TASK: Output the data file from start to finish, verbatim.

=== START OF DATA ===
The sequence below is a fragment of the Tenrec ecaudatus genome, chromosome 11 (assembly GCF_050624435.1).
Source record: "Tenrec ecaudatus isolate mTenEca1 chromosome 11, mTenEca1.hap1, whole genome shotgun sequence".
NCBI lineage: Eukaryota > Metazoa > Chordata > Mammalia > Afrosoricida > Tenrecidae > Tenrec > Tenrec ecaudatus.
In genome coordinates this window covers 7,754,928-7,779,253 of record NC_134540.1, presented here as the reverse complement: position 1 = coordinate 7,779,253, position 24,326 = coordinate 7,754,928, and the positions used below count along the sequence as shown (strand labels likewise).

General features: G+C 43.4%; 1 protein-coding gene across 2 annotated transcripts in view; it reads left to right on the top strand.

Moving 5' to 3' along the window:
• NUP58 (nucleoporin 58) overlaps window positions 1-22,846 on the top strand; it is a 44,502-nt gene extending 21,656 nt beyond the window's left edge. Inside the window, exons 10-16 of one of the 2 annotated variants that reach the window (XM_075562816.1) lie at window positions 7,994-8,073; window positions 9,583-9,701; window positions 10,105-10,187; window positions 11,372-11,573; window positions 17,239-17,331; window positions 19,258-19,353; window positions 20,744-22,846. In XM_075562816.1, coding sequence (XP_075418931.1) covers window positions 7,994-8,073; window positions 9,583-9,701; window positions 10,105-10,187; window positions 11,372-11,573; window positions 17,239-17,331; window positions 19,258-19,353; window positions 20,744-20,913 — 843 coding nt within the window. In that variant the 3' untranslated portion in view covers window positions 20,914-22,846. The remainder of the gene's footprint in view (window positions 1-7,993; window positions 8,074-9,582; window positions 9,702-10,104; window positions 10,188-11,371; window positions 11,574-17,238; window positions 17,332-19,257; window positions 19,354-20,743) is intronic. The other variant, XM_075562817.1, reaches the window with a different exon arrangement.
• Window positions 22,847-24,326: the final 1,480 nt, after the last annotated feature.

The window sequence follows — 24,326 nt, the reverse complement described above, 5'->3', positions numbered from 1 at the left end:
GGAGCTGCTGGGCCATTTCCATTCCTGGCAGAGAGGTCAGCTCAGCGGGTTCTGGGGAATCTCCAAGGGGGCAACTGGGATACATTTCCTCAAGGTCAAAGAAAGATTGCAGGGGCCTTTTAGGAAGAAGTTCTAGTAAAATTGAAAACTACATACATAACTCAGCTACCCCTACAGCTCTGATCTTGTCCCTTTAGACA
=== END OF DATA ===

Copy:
The sequence below is a fragment of the Tenrec ecaudatus genome, chromosome 11 (assembly GCF_050624435.1).
Source record: "Tenrec ecaudatus isolate mTenEca1 chromosome 11, mTenEca1.hap1, whole genome shotgun sequence".
NCBI lineage: Eukaryota > Metazoa > Chordata > Mammalia > Afrosoricida > Tenrecidae > Tenrec > Tenrec ecaudatus.
In genome coordinates this window covers 7,754,928-7,779,253 of record NC_134540.1, presented here as the reverse complement: position 1 = coordinate 7,779,253, position 24,326 = coordinate 7,754,928, and the positions used below count along the sequence as shown (strand labels likewise).

General features: G+C 43.4%; 1 protein-coding gene across 2 annotated transcripts in view; it reads left to right on the top strand.

Moving 5' to 3' along the window:
• NUP58 (nucleoporin 58) overlaps window positions 1-22,846 on the top strand; it is a 44,502-nt gene extending 21,656 nt beyond the window's left edge. Inside the window, exons 10-16 of one of the 2 annotated variants that reach the window (XM_075562816.1) lie at window positions 7,994-8,073; window positions 9,583-9,701; window positions 10,105-10,187; window positions 11,372-11,573; window positions 17,239-17,331; window positions 19,258-19,353; window positions 20,744-22,846. In XM_075562816.1, coding sequence (XP_075418931.1) covers window positions 7,994-8,073; window positions 9,583-9,701; window positions 10,105-10,187; window positions 11,372-11,573; window positions 17,239-17,331; window positions 19,258-19,353; window positions 20,744-20,913 — 843 coding nt within the window. In that variant the 3' untranslated portion in view covers window positions 20,914-22,846. The remainder of the gene's footprint in view (window positions 1-7,993; window positions 8,074-9,582; window positions 9,702-10,104; window positions 10,188-11,371; window positions 11,574-17,238; window positions 17,332-19,257; window positions 19,354-20,743) is intronic. The other variant, XM_075562817.1, reaches the window with a different exon arrangement.
• Window positions 22,847-24,326: the final 1,480 nt, after the last annotated feature.

The window sequence follows — 24,326 nt, the reverse complement described above, 5'->3', positions numbered from 1 at the left end:
GGAGCTGCTGGGCCATTTCCATTCCTGGCAGAGAGGTCAGCTCAGCGGGTTCTGGGGAATCTCCAAGGGGGCAACTGGGATACATTTCCTCAAGGTCAAAGAAAGATTGCAGGGGCCTTTTAGGAAGAAGTTCTAGTAAAATTGAAAACTACATACATAACTCAGCTACCCCTACAGCTCTGATCTTGTCCCTTTAGACA